The two Athenian generals who remained in Sicily now divided the fleet between them by lot,1
and sailed towards Selinus and Egesta; Egestaeans would give them the promised money, and also to ascertain the condition of the Selinuntians and the nature of their quarrel with the Egestaeans.
Sailing along the north coast of Sicily, which looks towards the Tyrrhenian Gulf, they touched at Himera, the only Hellenic city in this part of the island. But they were not received, and passed on. On their voyage they took Hyccara, a city on the sea-shore which, although of Sicanian origin, was hostile to the Egestaeans2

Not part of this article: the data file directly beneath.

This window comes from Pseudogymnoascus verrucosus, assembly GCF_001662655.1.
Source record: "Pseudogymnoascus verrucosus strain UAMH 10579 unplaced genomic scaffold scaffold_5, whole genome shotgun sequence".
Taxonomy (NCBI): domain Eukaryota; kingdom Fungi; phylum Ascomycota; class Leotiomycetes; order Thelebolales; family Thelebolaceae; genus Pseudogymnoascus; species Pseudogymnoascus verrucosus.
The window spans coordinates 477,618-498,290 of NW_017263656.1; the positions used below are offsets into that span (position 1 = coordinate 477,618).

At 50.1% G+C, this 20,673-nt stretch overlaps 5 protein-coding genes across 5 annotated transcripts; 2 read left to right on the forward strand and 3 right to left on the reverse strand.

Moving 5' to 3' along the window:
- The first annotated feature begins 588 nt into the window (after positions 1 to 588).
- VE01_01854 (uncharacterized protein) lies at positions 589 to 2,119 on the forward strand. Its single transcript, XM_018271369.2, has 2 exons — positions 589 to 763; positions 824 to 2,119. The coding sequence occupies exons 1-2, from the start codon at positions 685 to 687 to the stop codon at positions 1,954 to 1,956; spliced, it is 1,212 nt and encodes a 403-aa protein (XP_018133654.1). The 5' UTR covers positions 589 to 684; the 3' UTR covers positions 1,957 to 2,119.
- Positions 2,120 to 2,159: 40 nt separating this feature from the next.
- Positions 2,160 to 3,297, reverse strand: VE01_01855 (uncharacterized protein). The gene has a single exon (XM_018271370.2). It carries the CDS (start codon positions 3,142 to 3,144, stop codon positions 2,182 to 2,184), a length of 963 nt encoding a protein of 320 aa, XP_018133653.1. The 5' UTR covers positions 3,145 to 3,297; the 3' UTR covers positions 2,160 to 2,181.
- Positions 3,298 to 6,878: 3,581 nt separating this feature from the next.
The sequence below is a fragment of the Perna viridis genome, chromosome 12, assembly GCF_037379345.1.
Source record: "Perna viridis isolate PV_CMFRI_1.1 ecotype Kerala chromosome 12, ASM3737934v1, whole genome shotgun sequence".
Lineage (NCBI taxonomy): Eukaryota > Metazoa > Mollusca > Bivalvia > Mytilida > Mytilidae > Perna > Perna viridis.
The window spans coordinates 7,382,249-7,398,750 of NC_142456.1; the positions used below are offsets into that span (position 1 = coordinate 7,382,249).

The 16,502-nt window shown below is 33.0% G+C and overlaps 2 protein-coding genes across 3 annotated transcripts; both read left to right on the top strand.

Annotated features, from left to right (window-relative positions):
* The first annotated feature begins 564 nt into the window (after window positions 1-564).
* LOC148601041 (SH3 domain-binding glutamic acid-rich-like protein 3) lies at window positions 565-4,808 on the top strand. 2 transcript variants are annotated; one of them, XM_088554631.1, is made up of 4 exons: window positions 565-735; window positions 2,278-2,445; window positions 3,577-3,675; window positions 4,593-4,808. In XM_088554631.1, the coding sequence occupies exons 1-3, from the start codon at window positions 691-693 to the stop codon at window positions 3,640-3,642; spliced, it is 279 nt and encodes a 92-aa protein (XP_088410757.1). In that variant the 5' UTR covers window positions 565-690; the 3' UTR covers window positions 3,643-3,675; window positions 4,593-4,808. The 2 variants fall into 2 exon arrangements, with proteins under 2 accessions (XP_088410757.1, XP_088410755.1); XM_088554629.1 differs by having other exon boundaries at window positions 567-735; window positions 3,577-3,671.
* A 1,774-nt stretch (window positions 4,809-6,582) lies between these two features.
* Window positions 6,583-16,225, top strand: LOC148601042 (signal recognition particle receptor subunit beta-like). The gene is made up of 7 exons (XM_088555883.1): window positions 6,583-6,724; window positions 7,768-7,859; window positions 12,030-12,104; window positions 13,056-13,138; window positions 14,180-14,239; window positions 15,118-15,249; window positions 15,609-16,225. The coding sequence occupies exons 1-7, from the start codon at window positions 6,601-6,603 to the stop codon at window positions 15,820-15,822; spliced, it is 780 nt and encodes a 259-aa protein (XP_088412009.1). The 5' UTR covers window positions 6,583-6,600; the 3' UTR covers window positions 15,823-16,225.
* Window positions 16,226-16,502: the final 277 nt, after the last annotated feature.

They reduced the inhabitants to slavery, and handed the place over to the Egestaeans, whose cavalry had now joined them. The Athenian troops then marched back through the country of the Sicels until they arrived at Catana; the ships which conveyed the prisoners going round the coast to meet them.
Nicias had sailed straight from Hyccara to Egesta, where he did his business, and having obtained thirty talents3
of silver, rejoined the army at Catana. The Athenians on their return disposed of their slaves4
; the sum realized by the sale was about a hundred and twenty talents5
They next sailed round to their Sicel allies and bade them send reinforcements. Then with half of their army they marched against Hybla Geleatis, a hostile town, which they failed to take. And so ended the summer.